In one embodiment of the present invention, a user of a sending workstation 208 preferably runs a software application that executes instructions on the sending workstation 208 to enable the user to transmit a data file in accordance with the teachings herein. For example, when the user of the sending workstation 208 desires to transmit a data file to a receiving workstation 208, he selects a graphical icon that causes software instructions to execute and to remain resident in memory. For example, on a workstation 208 operating the MICROSOFT WINDOWS operating system, a graphical icon appears in the WINDOWS SYSTEM TRAY that indicates the software is active in memory. Once active, the user of the sending workstation 208 can identify and/or select any file(s) the user to which the user has access in order to transfer the file(s) to a receiving workstation 208. Once selected, an invitation (as described above) is formatted and available to be sent to a receiving workstation 208 via one of various communication protocols, such as Instant Messaging or e-mail. As noted above, the invitation preferably comprises a hyperlink that, when selected by the receiving workstation 208, initiates a communication session with information processor 202 and alerts information processor 202 of the sending workstation 208. Information processor 202 preferably communicates with the sending workstation 208 using the software operating on the sending workstation 208, and the sending workstation 208 sends instructions, such as encrypted POST method values, as known in the art, to enable the sending. In short, the encrypted POST method values contain information enabling the sending workstation 208 to transmit the data file(s) to information processor 202. For example, the information may include: file name(s) and path(s) of the file(s) to be transmitted, the sending workstation name and/or IP address; the communication port number of the sending workstation 208, an amount of time defined for enabling the transfer, password protection, and any notes provided by either workstation 208.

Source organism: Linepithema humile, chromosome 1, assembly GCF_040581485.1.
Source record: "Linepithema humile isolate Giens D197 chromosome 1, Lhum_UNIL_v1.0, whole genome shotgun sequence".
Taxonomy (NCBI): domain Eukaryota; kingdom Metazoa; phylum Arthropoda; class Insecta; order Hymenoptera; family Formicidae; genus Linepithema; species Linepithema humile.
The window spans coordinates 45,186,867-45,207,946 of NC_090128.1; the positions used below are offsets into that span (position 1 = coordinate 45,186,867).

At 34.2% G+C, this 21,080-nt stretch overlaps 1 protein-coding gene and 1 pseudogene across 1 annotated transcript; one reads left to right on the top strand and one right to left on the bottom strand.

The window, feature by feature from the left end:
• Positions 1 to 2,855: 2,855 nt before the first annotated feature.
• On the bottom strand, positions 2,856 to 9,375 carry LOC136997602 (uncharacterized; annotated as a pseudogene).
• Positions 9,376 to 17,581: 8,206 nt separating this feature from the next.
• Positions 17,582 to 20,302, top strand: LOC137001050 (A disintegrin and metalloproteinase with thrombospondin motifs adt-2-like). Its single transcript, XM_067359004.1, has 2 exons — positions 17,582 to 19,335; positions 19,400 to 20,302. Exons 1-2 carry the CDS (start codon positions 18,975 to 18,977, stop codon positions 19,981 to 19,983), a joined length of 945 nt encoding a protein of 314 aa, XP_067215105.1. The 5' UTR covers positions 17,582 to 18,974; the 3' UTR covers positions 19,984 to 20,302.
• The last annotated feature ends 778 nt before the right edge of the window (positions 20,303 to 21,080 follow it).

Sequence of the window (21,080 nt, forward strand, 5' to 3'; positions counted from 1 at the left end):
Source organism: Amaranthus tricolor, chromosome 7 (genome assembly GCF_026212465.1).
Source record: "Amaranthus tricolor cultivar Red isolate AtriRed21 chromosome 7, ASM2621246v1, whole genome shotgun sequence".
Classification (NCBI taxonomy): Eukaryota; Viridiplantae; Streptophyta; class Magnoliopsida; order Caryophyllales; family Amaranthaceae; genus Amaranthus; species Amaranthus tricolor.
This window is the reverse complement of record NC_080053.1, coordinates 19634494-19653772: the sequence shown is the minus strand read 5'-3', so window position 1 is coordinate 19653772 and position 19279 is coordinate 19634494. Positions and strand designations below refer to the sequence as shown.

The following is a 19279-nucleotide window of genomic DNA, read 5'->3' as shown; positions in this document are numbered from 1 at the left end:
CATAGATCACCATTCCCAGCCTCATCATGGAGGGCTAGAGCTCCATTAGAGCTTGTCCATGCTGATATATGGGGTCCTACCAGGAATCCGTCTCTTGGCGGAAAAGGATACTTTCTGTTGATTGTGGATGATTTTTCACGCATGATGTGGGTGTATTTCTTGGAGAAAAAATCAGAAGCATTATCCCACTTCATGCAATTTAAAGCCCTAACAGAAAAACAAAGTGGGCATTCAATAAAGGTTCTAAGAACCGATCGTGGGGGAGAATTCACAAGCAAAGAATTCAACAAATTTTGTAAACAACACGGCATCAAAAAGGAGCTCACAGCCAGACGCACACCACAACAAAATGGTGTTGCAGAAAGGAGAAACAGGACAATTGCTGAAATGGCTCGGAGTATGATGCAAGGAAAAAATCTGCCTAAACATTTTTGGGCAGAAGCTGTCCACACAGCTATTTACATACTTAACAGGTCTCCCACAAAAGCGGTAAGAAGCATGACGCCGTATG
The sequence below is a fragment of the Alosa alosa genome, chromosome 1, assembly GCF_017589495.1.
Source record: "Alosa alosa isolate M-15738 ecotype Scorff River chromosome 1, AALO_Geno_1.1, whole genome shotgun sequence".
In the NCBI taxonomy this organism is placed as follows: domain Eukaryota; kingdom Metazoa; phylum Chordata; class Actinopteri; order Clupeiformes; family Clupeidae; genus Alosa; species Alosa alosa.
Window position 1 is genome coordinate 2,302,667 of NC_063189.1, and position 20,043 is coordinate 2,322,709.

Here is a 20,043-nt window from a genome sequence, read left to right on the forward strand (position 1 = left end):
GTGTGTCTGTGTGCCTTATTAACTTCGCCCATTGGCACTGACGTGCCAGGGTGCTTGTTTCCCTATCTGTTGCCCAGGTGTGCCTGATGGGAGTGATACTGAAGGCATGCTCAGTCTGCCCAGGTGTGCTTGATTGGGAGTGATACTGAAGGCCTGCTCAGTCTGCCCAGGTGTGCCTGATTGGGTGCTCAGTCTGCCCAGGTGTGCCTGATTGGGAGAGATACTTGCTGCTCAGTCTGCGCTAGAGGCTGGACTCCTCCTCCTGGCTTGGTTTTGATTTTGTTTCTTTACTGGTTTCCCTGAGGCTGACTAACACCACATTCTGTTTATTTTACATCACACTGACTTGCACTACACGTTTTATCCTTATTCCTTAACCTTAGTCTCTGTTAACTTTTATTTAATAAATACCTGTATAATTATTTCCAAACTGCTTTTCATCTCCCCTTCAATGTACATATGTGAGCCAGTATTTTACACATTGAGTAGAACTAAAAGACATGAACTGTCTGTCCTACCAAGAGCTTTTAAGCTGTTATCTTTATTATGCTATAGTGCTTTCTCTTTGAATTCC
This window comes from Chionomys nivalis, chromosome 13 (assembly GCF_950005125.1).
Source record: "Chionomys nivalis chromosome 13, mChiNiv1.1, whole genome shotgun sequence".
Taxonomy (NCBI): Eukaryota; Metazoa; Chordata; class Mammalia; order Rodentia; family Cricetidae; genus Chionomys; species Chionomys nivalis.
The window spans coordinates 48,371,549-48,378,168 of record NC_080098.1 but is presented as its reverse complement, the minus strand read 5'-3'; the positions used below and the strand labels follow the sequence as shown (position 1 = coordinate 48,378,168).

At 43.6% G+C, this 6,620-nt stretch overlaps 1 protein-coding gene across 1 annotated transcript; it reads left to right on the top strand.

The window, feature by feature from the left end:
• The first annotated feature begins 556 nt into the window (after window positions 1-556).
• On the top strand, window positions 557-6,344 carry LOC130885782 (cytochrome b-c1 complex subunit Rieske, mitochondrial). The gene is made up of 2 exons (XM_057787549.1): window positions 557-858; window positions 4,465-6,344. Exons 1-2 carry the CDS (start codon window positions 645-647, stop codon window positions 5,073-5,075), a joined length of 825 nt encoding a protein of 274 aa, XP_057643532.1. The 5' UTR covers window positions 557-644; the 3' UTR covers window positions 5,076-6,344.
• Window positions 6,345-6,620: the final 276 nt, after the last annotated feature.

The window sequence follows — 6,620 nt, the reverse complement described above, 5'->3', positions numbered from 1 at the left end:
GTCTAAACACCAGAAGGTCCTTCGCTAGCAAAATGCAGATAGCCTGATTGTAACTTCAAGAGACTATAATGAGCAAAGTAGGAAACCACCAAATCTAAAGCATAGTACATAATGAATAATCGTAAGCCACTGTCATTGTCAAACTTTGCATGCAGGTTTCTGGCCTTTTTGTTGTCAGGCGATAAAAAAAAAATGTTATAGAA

Preferably, when the receiving workstation 208 selects the hyperlink included in the invitation, an HTML interface is provided from information processor 202 and displayed on the receiving workstation 208. In a preferred embodiment, the HTML is served by script 205, in accordance with known programming techniques. The user of receiving workstation 208 is preferably prompted to submit information, such as a user name and/or password. The user of receiving workstation 208 preferably selects a control that requests script 205 to initiate the transfer between the sending workstation 208 and the receiving workstation 208.